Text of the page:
Journal of Chronic Fatigue Syndrome (The Haworth Medical Press, an imprint of the Haworth Press, Inc.) Vol. 5, No. 3/4, 1999, pp. 187-197
Aristo Vojdani is affiliated with the Immunosciences Laboratory Inc., Beverly Hills, CA, and also with the Department of Medicine, Drew University School of Medicine and Science, Los Angeles, CA.
Al Robert Franco is affiliated with The Arthritis Center of Riverside, CA.
Address correspondence to: Aristo Vojdani, PhD, MT, 8730 Wilshire Boulevard, Suite 305, Beverly Hills, CA 90211 (E-Mail: firstname.lastname@example.org).
[Haworth c-indexing entry note]: "Multiplex PCR for the Detection of Mycoplasma fermentans, M. hominis, and M. penetrans in Patients with Chronic Fatigue Syndrome, Fibromyalgia, Rheumatoid Arthritis and Gulf War Syndrome." Vojdani, Aristo, and Al Robert Franco. Co-published simultaneously in Journal of Chronic Fatigue Syndrome (The Haworth Medical Press, an imprint of the Haworth Press, Inc.) Vol. 5, No. 3/4, 1999, pp. 187-197; and: Chronic Fatigue Syndrome: Advances in Epidemiologic, Clinical, and Basic Science Research (ed: Roberto Patarca-Montero) The Haworth Medical Press, an imprint of The Haworth Press, Inc., 1999, pp. 187-197. Single or multiple copies of this article are available for a fee from The Haworth Document Delivery Service [1-800-342-9678, 9:00 a.m. - 5:00 p.m. (EST). E-mail address: email@example.com].
© 1999 by The Haworth Press, Inc. All rights reserved.
CHRONIC FATIGUE SYNDROME
SUMMARY. A multiplex polymerase chain reaction (PCR) was used to detect mycoplasma infection in human DNA samples of patients with CFS and related illnesses. One set of oligonucleotide primers which are specific for a highly conserved region among all members of genus Mycoplasma along with three other primer sets which are specific for Mycoplasma fermentans, M. Hominis, and M. penetrans species were used in this assay. The sensitivity of detection was determined by adding known mycoplasma DNA copy numbers to 1 µg of genomic DNA from healthy subjects. Each sample was subjected to 40 cycles of amplification. The detection level was determined to be 7, 7, 9, and 15 mycoplasma DNA copies per µg of human genomic DNA for M. genus, M. fermentans, M. hominis, and M. penetrans, respectively. The assay was applied to DNA extracted from the PBMCs of individuals suffering from chronic fatigue syndrome (CFS) (n=100), fibromyalgia (FMS) (n=40), rheumatoid arthritis (RA) (n=60), and gulf war syndrome (GWS) (n=60) and compared to age- and sex-matched healthy individuals (n=160). The percentage of M. genus infection detected in CFS, FMS, RA, and GWS was 52, 54, 49, and 55%, respectively. M. fermentans was detected in 32, 35, 23, and 36%, M. hominis was detected in 9,8,11, and 5%, and M. penetrans was detected in 6, 4, 7, and 3% of CFS, FMS, RA, and GWS patients respectively. M. genus, M. fermentans, M. hominis, and M. penetrans were detected in 15, 8, 3, and 2% of healthy matched controls. This assay provides a rapid and cost efficient procedure to screen clinical samples for the presence of three potentially pathogenic species of Mycoplasma with a high level of sensitivity and specificity. [Article copies available for a fee from The Haworth Document Delivery Service: 1-800-342-9678. E-mail address: firstname.lastname@example.org ]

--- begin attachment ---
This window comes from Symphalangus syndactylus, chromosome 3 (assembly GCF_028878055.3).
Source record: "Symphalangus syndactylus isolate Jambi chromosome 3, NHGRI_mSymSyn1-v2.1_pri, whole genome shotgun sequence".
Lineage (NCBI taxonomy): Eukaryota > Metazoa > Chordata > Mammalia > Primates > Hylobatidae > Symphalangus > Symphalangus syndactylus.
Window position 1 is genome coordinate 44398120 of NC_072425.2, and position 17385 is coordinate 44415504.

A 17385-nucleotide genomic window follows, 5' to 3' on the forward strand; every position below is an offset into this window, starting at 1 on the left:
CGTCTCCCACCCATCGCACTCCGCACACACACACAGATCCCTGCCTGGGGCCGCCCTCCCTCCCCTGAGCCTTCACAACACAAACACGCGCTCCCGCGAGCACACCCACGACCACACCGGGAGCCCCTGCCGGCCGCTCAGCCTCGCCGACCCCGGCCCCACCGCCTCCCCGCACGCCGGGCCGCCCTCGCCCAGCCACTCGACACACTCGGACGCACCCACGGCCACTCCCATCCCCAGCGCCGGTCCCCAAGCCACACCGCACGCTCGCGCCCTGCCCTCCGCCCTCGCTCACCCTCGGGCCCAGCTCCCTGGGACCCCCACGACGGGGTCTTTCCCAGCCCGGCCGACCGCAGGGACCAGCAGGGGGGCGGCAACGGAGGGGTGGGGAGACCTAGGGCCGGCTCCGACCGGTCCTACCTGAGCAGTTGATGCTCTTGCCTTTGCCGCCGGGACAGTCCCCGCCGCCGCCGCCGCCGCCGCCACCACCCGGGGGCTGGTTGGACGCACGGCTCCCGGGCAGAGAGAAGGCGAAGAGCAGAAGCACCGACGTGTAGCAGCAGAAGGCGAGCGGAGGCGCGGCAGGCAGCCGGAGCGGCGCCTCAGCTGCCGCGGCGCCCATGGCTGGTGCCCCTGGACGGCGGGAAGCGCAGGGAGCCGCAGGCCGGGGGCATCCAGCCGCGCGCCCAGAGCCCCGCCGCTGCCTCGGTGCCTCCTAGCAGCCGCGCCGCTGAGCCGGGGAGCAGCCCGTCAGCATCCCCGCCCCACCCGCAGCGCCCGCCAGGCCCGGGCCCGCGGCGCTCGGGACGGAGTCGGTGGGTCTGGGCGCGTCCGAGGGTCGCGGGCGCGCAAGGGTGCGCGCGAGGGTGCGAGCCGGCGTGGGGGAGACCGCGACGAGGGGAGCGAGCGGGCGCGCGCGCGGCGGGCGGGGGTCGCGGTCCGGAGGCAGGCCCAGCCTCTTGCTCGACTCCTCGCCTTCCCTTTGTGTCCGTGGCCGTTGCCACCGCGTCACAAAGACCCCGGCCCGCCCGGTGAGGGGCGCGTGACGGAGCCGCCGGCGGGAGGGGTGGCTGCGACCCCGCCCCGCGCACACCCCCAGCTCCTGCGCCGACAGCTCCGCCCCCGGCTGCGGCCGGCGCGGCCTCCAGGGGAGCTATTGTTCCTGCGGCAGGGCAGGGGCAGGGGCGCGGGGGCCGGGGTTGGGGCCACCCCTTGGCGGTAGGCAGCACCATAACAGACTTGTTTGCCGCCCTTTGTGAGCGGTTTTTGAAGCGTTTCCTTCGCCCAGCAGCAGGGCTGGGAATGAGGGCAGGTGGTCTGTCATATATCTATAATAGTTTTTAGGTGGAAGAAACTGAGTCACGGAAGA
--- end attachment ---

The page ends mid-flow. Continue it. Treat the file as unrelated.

KEYWORDS. Multiplex polymerase chain reaction (PCR), Mycoplasma fermentans, M. hominis, M. penetrans, and chronic fatigue syndrome, fibromyalgia, rheumatoid arthritis, and gulf war syndrome.